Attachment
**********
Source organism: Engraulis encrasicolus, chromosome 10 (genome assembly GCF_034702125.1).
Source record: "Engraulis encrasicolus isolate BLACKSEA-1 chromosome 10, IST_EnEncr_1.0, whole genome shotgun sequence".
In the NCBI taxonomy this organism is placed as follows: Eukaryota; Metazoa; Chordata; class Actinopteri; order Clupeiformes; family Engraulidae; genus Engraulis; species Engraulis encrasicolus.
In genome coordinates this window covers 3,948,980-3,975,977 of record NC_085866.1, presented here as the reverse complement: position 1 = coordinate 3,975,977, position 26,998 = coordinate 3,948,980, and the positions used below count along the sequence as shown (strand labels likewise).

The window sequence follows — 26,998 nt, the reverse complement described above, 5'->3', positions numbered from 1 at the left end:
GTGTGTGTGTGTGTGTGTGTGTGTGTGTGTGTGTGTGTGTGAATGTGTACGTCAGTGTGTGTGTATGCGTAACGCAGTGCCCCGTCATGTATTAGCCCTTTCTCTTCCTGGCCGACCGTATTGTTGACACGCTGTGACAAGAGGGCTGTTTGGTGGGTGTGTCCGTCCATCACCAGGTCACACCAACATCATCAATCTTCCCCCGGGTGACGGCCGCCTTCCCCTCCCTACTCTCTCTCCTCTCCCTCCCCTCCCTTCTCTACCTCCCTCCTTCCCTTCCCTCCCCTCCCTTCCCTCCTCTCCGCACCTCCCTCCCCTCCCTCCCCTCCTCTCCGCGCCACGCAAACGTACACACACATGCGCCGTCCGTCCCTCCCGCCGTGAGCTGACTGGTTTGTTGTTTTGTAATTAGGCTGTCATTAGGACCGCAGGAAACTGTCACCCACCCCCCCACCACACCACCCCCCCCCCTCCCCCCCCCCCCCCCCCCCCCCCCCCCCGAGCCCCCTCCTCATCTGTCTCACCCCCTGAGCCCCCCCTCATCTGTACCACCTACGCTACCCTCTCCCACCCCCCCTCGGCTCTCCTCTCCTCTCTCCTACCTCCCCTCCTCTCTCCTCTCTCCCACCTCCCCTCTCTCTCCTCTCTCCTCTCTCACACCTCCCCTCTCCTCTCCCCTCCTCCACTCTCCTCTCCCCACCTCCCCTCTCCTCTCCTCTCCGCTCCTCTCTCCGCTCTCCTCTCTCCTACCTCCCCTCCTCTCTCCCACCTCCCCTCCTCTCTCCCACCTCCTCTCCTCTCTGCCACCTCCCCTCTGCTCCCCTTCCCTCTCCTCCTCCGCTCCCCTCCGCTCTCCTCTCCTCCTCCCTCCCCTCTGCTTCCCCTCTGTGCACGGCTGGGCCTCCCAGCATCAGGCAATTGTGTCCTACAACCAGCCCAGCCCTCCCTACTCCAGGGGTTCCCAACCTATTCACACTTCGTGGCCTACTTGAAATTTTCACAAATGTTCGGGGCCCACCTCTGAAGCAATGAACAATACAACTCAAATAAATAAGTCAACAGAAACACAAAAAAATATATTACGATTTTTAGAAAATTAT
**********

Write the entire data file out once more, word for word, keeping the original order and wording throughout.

Source organism: Engraulis encrasicolus, chromosome 10 (genome assembly GCF_034702125.1).
Source record: "Engraulis encrasicolus isolate BLACKSEA-1 chromosome 10, IST_EnEncr_1.0, whole genome shotgun sequence".
In the NCBI taxonomy this organism is placed as follows: Eukaryota; Metazoa; Chordata; class Actinopteri; order Clupeiformes; family Engraulidae; genus Engraulis; species Engraulis encrasicolus.
In genome coordinates this window covers 3,948,980-3,975,977 of record NC_085866.1, presented here as the reverse complement: position 1 = coordinate 3,975,977, position 26,998 = coordinate 3,948,980, and the positions used below count along the sequence as shown (strand labels likewise).

The window sequence follows — 26,998 nt, the reverse complement described above, 5'->3', positions numbered from 1 at the left end:
GTGTGTGTGTGTGTGTGTGTGTGTGTGTGTGTGTGTGTGTGAATGTGTACGTCAGTGTGTGTGTATGCGTAACGCAGTGCCCCGTCATGTATTAGCCCTTTCTCTTCCTGGCCGACCGTATTGTTGACACGCTGTGACAAGAGGGCTGTTTGGTGGGTGTGTCCGTCCATCACCAGGTCACACCAACATCATCAATCTTCCCCCGGGTGACGGCCGCCTTCCCCTCCCTACTCTCTCTCCTCTCCCTCCCCTCCCTTCTCTACCTCCCTCCTTCCCTTCCCTCCCCTCCCTTCCCTCCTCTCCGCACCTCCCTCCCCTCCCTCCCCTCCTCTCCGCGCCACGCAAACGTACACACACATGCGCCGTCCGTCCCTCCCGCCGTGAGCTGACTGGTTTGTTGTTTTGTAATTAGGCTGTCATTAGGACCGCAGGAAACTGTCACCCACCCCCCCACCACACCACCCCCCCCCCTCCCCCCCCCCCCCCCCCCCCCCCCCCCCGAGCCCCCTCCTCATCTGTCTCACCCCCTGAGCCCCCCCTCATCTGTACCACCTACGCTACCCTCTCCCACCCCCCCTCGGCTCTCCTCTCCTCTCTCCTACCTCCCCTCCTCTCTCCTCTCTCCCACCTCCCCTCTCTCTCCTCTCTCCTCTCTCACACCTCCCCTCTCCTCTCCCCTCCTCCACTCTCCTCTCCCCACCTCCCCTCTCCTCTCCTCTCCGCTCCTCTCTCCGCTCTCCTCTCTCCTACCTCCCCTCCTCTCTCCCACCTCCCCTCCTCTCTCCCACCTCCTCTCCTCTCTGCCACCTCCCCTCTGCTCCCCTTCCCTCTCCTCCTCCGCTCCCCTCCGCTCTCCTCTCCTCCTCCCTCCCCTCTGCTTCCCCTCTGTGCACGGCTGGGCCTCCCAGCATCAGGCAATTGTGTCCTACAACCAGCCCAGCCCTCCCTACTCCAGGGGTTCCCAACCTATTCACACTTCGTGGCCTACTTGAAATTTTCACAAATGTTCGGGGCCCACCTCTGAAGCAATGAACAATACAACTCAAATAAATAAGTCAACAGAAACACAAAAAAATATATTACGATTTTTAGAAAATTAT